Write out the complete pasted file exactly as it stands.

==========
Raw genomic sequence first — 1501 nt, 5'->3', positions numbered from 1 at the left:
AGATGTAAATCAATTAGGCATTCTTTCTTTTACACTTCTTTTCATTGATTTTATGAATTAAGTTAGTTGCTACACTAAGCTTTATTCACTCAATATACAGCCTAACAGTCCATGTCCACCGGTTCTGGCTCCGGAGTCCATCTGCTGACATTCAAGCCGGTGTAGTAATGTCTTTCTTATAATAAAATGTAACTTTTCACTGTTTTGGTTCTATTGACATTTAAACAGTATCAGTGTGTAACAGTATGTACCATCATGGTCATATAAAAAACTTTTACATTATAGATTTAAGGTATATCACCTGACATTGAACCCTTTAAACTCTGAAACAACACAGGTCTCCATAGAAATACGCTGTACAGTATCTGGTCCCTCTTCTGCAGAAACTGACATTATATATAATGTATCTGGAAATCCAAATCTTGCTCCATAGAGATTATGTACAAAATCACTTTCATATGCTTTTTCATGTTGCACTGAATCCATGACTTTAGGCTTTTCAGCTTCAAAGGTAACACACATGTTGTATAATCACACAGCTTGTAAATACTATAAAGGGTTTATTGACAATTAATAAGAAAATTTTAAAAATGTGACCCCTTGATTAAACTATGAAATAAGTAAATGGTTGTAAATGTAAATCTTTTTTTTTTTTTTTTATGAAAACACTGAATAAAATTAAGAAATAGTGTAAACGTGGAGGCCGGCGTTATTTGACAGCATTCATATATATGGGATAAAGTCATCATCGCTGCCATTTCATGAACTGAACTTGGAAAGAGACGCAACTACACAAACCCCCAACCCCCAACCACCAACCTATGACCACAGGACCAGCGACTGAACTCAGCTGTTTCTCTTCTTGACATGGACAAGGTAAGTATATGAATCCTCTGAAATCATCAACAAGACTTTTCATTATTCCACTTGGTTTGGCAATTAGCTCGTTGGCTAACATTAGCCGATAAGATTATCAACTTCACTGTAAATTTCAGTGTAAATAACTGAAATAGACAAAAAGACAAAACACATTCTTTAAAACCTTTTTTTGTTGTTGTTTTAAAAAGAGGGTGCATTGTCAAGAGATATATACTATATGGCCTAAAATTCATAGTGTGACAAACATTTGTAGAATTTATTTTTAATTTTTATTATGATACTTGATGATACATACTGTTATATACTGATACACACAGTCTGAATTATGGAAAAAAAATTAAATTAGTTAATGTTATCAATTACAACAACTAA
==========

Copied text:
Raw genomic sequence first — 1501 nt, 5'->3', positions numbered from 1 at the left:
AGATGTAAATCAATTAGGCATTCTTTCTTTTACACTTCTTTTCATTGATTTTATGAATTAAGTTAGTTGCTACACTAAGCTTTATTCACTCAATATACAGCCTAACAGTCCATGTCCACCGGTTCTGGCTCCGGAGTCCATCTGCTGACATTCAAGCCGGTGTAGTAATGTCTTTCTTATAATAAAATGTAACTTTTCACTGTTTTGGTTCTATTGACATTTAAACAGTATCAGTGTGTAACAGTATGTACCATCATGGTCATATAAAAAACTTTTACATTATAGATTTAAGGTATATCACCTGACATTGAACCCTTTAAACTCTGAAACAACACAGGTCTCCATAGAAATACGCTGTACAGTATCTGGTCCCTCTTCTGCAGAAACTGACATTATATATAATGTATCTGGAAATCCAAATCTTGCTCCATAGAGATTATGTACAAAATCACTTTCATATGCTTTTTCATGTTGCACTGAATCCATGACTTTAGGCTTTTCAGCTTCAAAGGTAACACACATGTTGTATAATCACACAGCTTGTAAATACTATAAAGGGTTTATTGACAATTAATAAGAAAATTTTAAAAATGTGACCCCTTGATTAAACTATGAAATAAGTAAATGGTTGTAAATGTAAATCTTTTTTTTTTTTTTTTATGAAAACACTGAATAAAATTAAGAAATAGTGTAAACGTGGAGGCCGGCGTTATTTGACAGCATTCATATATATGGGATAAAGTCATCATCGCTGCCATTTCATGAACTGAACTTGGAAAGAGACGCAACTACACAAACCCCCAACCCCCAACCACCAACCTATGACCACAGGACCAGCGACTGAACTCAGCTGTTTCTCTTCTTGACATGGACAAGGTAAGTATATGAATCCTCTGAAATCATCAACAAGACTTTTCATTATTCCACTTGGTTTGGCAATTAGCTCGTTGGCTAACATTAGCCGATAAGATTATCAACTTCACTGTAAATTTCAGTGTAAATAACTGAAATAGACAAAAAGACAAAACACATTCTTTAAAACCTTTTTTTGTTGTTGTTTTAAAAAGAGGGTGCATTGTCAAGAGATATATACTATATGGCCTAAAATTCATAGTGTGACAAACATTTGTAGAATTTATTTTTAATTTTTATTATGATACTTGATGATACATACTGTTATATACTGATACACACAGTCTGAATTATGGAAAAAAAATTAAATTAGTTAATGTTATCAATTACAACAACTAA